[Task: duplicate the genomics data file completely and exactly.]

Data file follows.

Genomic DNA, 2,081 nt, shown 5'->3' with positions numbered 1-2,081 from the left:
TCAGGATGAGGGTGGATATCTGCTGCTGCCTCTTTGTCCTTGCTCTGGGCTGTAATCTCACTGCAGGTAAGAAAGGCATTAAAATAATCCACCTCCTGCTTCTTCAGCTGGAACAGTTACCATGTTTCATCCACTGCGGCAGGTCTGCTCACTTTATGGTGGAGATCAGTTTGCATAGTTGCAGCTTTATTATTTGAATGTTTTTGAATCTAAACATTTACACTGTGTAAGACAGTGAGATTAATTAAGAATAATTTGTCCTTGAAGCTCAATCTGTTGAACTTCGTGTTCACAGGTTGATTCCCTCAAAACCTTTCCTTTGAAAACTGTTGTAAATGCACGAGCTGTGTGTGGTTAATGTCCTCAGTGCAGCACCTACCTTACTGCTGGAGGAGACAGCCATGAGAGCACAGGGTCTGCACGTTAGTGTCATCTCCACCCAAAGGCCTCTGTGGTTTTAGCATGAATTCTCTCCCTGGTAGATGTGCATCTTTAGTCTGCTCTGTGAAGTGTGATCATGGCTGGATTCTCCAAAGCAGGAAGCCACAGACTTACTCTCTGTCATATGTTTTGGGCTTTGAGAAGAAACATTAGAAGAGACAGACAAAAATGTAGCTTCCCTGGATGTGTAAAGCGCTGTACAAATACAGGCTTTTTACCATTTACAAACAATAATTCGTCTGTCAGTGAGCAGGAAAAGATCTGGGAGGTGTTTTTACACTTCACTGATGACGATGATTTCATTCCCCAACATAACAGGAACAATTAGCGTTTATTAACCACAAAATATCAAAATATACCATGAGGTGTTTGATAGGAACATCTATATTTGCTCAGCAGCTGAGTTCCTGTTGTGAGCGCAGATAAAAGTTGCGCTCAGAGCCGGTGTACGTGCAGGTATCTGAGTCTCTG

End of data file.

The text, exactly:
Genomic DNA, 2,081 nt, shown 5'->3' with positions numbered 1-2,081 from the left:
TCAGGATGAGGGTGGATATCTGCTGCTGCCTCTTTGTCCTTGCTCTGGGCTGTAATCTCACTGCAGGTAAGAAAGGCATTAAAATAATCCACCTCCTGCTTCTTCAGCTGGAACAGTTACCATGTTTCATCCACTGCGGCAGGTCTGCTCACTTTATGGTGGAGATCAGTTTGCATAGTTGCAGCTTTATTATTTGAATGTTTTTGAATCTAAACATTTACACTGTGTAAGACAGTGAGATTAATTAAGAATAATTTGTCCTTGAAGCTCAATCTGTTGAACTTCGTGTTCACAGGTTGATTCCCTCAAAACCTTTCCTTTGAAAACTGTTGTAAATGCACGAGCTGTGTGTGGTTAATGTCCTCAGTGCAGCACCTACCTTACTGCTGGAGGAGACAGCCATGAGAGCACAGGGTCTGCACGTTAGTGTCATCTCCACCCAAAGGCCTCTGTGGTTTTAGCATGAATTCTCTCCCTGGTAGATGTGCATCTTTAGTCTGCTCTGTGAAGTGTGATCATGGCTGGATTCTCCAAAGCAGGAAGCCACAGACTTACTCTCTGTCATATGTTTTGGGCTTTGAGAAGAAACATTAGAAGAGACAGACAAAAATGTAGCTTCCCTGGATGTGTAAAGCGCTGTACAAATACAGGCTTTTTACCATTTACAAACAATAATTCGTCTGTCAGTGAGCAGGAAAAGATCTGGGAGGTGTTTTTACACTTCACTGATGACGATGATTTCATTCCCCAACATAACAGGAACAATTAGCGTTTATTAACCACAAAATATCAAAATATACCATGAGGTGTTTGATAGGAACATCTATATTTGCTCAGCAGCTGAGTTCCTGTTGTGAGCGCAGATAAAAGTTGCGCTCAGAGCCGGTGTACGTGCAGGTATCTGAGTCTCTG